A groundswell of support was seen in 2017 to raise the the felony theft threshold in Virginia from $200. Indeed, Governor Northamhas vowed to make it one of his legislative priorities, Lt. Governor Fairfax has stated that we should “not making felons out of so many people” under this archaic threshold, and Senator Saslaw (D-Fairfax), who has called the felony theft bar “unethical”, recently said, “No Virginian should be marked as a felon for stealing a pair of sunglasses.”

On January 18, the Senate voted to raise the felony theft threshold from $200 to $500. The fate of Senate Bill 105 remains to be seen; however, as the House has consistently blocked such efforts in the past.

Further Efforts to Reform First-Time Simple Possession of Marijuana Policy in Virginia.

Senate Majority Leader Thomas K. “Tommy” Norment Jr. (R-James City County) is expected to propose a bill this session that aims to further reform simple possession marijuana policy for first-time offenders. Current law provides for “deferred dispositions” for first-time offenders, which includes dismissal of the charge after the defendant complies with certain court-ordered conditions. Unfortunately, despite the dismissal, the record of the arrest can still be found on a criminal history database (i.e., the defendant’s record is not “clean” after the dismissal). Norment seeks to amend current law by allowing the record of the arrest for possession of marijuana to be removed from the national criminal database upon a defendant’s compliance with court-ordered conditions. Norment’s proposal, however, falls short of decriminalization and if fails to address concerns regarding enforcement of marijuana laws in the Commonwealth.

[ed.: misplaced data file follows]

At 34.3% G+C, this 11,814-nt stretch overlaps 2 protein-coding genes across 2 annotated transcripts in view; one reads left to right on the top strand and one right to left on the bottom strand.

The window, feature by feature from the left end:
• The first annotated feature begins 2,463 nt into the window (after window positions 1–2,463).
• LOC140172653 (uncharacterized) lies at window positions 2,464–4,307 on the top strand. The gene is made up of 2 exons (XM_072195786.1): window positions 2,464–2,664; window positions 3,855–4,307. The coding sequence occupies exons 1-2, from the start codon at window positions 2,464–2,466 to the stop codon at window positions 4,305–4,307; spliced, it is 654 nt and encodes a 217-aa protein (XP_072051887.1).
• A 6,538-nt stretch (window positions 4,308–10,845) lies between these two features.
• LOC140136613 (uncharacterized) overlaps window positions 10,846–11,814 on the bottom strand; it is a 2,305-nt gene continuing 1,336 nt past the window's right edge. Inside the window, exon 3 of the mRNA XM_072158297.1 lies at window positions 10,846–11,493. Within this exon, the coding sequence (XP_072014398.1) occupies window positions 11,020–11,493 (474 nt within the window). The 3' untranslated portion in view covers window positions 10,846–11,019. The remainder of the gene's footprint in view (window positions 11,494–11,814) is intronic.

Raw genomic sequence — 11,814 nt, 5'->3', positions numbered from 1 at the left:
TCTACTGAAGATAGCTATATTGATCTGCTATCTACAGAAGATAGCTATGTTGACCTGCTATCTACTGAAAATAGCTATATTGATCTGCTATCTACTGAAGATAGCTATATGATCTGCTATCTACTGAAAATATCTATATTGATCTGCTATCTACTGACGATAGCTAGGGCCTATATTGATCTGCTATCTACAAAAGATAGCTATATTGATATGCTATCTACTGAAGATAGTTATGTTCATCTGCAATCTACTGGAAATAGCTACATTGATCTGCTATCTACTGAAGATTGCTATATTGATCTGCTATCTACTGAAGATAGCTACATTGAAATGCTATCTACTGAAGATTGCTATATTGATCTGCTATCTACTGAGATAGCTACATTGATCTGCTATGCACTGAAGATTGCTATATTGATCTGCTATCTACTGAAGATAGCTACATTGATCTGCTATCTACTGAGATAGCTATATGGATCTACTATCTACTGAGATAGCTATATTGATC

Implications of the GOP Tax Plan on Spousal Support.

The GOP tax plan has been passed by Congress and presented to the President for signature. Certainly, if the tax bill becomes law, the impact will be felt by nearly all Americans.  One change impacting divorcing couples is the elimination of the 75-year old provision allowing for the deduction of spousal support (alimony).

Currently, spousal support is deductible to the payor spouse and is included as income to the recipient spouse (payee). Under the GOP tax plan, spousal support will no longer deductible by the payor spouse. Further, the payments will not be included in the payee spouse’s gross income; rather, the money used for spousal support will be taxed at the payor spouse’s tax rates.

If this plan becomes law, the provision eliminating the deduction for spousal support payments will be effective for divorce and separation agreements signed after Dec. 31, 2018.

Virginia Court of Appeals: Foster Parents are Persons with Legitimate Interest in Seeking Custody.

The case is Yokshas v. Bristol City Department of Social Services (2017).

In Virginia, a “person with a legitimate interest” may pursue custody of a child, and Section 20-124.1 of the Code of Virginia requires Courts to broadly interpret this term to accommodate the best interests of the child.  The Section specifically includes and excludes persons when defining the term; however, it is silent as to whether foster parents fall within such category of persons with interest.  In an unpublished opinion authored by Judge Teresa B. Chafin, the Court of Appeals reversed the Circuit Court’s ruling excluding the foster parents, citing to the statutory mandate that the term “persons with legitimate interest” must be broadly construed.

 

VIRGINIA: SIMPLE POSSESSION OF MARIJUANA AND DRIVING PRIVILEGES

Section 18.2-251 of the Code of Virginia was revised as it pertained to the mandatory suspension of driving privileges for an adult convicted of a first offense possession of marijuana. Previously, the law required a six-month loss of driving privileges for a person placed on deferred disposition for an offense of simple possession of marijuana. The law has been revised to provide that the court has the discretion to suspend or revoke the driver’s license of a person placed on deferred disposition for simple possession of marijuana but must suspend or revoke for six months the driver’s license of such person who was operating a motor vehicle at the time of the offense. Juveniles, however, remain subject to license suspension.